What ideas do students have for online education?
We talk with Tanjot Grewal of McMaster University (Hamilton, Ontario) and Nicole Kada of Wayne State University (Detroit, Michigan) about the student perspective about the coming online semester. What are some of the ideas they bring to make online learning more effective? How does accessibility for all students play a part in this discussion? What are the silver linings, if any, from this shift to online during the Covid-19 pandemic? We end on a hopeful note about the future!
This is a great conversation – let’s get back to school and keep moving forward.
Read the Transcript
Narrator (00:03): Welcome to ideas that matter where we meet people, making a difference in education. Today, Julia focuses in on the student perspective of online classes. What can make online learning more effective? What ideas do students have? Today's guest Tanjot Gewal of McMaster university and Nicole Kada of Wayne state university. Give their insight.
Julia Winter (00:24): Hi, I'm Julia Winter with the ideas that matter podcast,where we look at different ideas in education, especially in higher education.And right now we have two students who are looking forward to their fall semester in the midst of COVID, and we want to see if they have some lessons for us based on what they've learned over the last five months. So we have come Tanjot Gewal from McMaster university in Canada. So tell us a little bit about where you are in your educational journey.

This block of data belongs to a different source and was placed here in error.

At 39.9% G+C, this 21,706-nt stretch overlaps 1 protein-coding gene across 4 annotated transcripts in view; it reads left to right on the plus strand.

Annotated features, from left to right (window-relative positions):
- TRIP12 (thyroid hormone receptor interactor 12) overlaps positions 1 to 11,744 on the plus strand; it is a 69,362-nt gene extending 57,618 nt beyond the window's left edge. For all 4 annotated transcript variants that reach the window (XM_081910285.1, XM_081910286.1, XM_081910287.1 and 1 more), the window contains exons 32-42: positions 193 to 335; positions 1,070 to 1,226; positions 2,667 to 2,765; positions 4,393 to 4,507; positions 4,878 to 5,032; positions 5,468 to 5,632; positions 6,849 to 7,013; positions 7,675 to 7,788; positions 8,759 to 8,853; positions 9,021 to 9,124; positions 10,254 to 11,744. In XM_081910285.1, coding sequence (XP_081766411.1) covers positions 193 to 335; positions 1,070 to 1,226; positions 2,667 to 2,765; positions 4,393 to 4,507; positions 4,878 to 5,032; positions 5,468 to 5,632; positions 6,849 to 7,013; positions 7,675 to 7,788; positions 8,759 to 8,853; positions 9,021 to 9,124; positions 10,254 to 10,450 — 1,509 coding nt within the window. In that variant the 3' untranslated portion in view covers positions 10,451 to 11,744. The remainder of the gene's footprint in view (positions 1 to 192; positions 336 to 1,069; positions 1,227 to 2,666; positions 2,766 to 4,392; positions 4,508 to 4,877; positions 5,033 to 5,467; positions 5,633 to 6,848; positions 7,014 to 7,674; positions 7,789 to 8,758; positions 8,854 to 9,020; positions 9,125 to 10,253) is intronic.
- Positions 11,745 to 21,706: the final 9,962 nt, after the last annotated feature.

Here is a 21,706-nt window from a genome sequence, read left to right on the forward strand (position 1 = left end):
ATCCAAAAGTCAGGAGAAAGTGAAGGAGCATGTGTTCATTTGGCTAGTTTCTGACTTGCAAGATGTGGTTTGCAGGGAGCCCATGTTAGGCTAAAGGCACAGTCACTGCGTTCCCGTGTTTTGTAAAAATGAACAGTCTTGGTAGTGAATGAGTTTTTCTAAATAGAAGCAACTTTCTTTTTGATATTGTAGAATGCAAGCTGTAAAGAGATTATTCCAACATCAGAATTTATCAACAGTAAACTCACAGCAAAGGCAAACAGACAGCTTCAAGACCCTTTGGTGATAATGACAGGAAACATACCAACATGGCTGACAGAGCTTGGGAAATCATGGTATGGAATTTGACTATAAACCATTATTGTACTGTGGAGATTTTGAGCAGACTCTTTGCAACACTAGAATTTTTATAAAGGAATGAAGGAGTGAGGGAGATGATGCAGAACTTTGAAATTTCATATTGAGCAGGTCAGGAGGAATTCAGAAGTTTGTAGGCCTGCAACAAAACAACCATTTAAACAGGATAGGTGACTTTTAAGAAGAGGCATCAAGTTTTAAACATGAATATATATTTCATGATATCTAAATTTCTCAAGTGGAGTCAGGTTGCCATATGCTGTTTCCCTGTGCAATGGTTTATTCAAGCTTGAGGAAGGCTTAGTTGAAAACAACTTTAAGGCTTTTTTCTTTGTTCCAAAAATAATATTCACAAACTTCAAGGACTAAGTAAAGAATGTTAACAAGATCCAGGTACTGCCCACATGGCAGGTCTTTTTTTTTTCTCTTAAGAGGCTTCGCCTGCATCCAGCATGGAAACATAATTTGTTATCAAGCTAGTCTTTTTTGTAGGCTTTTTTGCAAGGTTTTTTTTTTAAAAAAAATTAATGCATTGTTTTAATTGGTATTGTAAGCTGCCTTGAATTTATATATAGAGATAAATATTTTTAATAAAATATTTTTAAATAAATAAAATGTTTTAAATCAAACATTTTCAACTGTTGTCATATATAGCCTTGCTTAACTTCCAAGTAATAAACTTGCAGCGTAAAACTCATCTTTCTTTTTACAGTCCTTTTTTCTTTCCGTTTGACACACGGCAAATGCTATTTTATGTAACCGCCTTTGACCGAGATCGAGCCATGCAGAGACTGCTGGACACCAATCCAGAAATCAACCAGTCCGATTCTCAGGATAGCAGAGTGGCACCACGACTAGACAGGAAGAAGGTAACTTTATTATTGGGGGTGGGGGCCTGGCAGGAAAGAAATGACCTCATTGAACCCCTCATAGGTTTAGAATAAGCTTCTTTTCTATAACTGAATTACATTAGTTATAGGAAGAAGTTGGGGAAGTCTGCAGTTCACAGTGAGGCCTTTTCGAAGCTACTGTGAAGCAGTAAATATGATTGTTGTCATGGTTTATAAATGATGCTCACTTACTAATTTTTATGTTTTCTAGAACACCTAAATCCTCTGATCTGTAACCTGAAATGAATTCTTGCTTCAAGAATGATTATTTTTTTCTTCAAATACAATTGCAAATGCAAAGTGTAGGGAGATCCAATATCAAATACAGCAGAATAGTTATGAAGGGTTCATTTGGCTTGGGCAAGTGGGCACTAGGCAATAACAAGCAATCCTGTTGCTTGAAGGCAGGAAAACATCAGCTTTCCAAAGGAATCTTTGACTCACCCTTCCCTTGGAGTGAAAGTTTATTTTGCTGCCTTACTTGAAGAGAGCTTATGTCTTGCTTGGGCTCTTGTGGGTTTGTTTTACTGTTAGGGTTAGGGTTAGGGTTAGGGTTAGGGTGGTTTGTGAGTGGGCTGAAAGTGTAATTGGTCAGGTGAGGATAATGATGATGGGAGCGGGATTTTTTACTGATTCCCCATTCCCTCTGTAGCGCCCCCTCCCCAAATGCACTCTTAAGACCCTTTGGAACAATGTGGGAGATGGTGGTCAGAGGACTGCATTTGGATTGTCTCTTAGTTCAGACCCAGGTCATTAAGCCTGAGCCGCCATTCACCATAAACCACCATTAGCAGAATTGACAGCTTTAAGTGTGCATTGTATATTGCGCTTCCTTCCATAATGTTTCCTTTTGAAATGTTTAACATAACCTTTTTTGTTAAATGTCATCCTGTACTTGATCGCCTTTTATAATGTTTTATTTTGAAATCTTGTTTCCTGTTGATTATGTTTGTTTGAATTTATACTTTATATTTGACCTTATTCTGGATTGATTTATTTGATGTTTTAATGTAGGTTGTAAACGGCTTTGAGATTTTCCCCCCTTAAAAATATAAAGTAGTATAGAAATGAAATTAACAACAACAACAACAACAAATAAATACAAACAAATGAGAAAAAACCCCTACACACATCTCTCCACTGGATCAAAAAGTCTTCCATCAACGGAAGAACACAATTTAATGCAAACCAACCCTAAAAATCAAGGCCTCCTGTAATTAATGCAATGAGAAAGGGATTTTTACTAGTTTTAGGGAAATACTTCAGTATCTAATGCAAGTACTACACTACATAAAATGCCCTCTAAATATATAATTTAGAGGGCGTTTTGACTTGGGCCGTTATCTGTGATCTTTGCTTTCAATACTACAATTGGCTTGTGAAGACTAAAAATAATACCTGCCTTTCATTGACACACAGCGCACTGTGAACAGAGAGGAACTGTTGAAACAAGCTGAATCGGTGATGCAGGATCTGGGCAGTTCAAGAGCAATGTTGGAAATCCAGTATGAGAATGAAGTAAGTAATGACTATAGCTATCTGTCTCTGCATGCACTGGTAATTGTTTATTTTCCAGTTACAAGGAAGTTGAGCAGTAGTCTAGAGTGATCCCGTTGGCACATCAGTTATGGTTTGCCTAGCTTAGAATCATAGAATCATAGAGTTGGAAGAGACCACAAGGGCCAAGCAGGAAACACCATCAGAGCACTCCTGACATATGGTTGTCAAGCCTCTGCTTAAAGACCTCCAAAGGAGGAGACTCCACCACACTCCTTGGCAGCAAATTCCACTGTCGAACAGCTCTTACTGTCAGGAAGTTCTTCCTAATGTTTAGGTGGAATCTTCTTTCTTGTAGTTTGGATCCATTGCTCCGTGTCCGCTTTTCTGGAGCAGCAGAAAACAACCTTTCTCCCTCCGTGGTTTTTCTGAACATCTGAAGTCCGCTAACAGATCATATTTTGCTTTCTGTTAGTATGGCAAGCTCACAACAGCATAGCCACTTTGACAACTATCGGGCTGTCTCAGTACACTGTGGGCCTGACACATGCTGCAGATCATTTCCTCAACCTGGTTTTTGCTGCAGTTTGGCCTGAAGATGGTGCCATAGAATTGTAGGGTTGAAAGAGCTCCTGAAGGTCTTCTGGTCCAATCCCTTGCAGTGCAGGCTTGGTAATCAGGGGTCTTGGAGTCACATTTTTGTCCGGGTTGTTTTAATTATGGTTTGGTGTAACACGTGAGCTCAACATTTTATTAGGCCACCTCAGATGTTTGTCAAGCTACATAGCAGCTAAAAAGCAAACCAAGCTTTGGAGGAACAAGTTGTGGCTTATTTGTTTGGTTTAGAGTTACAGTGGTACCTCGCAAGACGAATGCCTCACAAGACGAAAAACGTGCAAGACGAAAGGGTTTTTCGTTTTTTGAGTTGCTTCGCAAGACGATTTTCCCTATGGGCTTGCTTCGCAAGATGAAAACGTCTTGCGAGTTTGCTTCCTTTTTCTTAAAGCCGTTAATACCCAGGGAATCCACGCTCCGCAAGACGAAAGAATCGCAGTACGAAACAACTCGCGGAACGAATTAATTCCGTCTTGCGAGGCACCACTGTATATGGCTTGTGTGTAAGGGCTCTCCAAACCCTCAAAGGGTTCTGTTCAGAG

Tanjot Grewal (00:54): Hi everyone. Thank you for inviting me, Julia. I am pursuing my fourth year honors chemical biology co-op degree right now, and this is going to be my thesis year. So I'm super excited, but I'm a bit worried that labs won't be opening up, but I will be coming back for fifth year. So hopefully Covid will have passed by 2022. Yeah, Hamilton, Ontario. We're all online. Just like the rest of the world right now and fall term is going to be online
Julia Winter (01:18): And when do you start ?
Tanjot Grewal (01:24): this upcoming? September 8th.
Julia Winter (01:27): September 8th. Okay, and Nicole, who we interviewed just when COVID was starting in March is just down the street in Detroit at Wayne State university, but I'll let Nicole introduce herself.
Nicole Kada (01:41): Hi, so I am Nicole Kada, like Julia has said. I was fortunate enough to be on the podcast a few months ago. Thanks Julia. Um, and I'am from Detroit, Michigan. I attended Wayne state university for the past three years. I graduated with my bachelor's in nutrition and food science in the spring, and I am actually going back to school next week, September 2nd, to pursue my dietetics career to become a registered dietician. So I'm going to be receiving my certification in that and I should be done by 2022.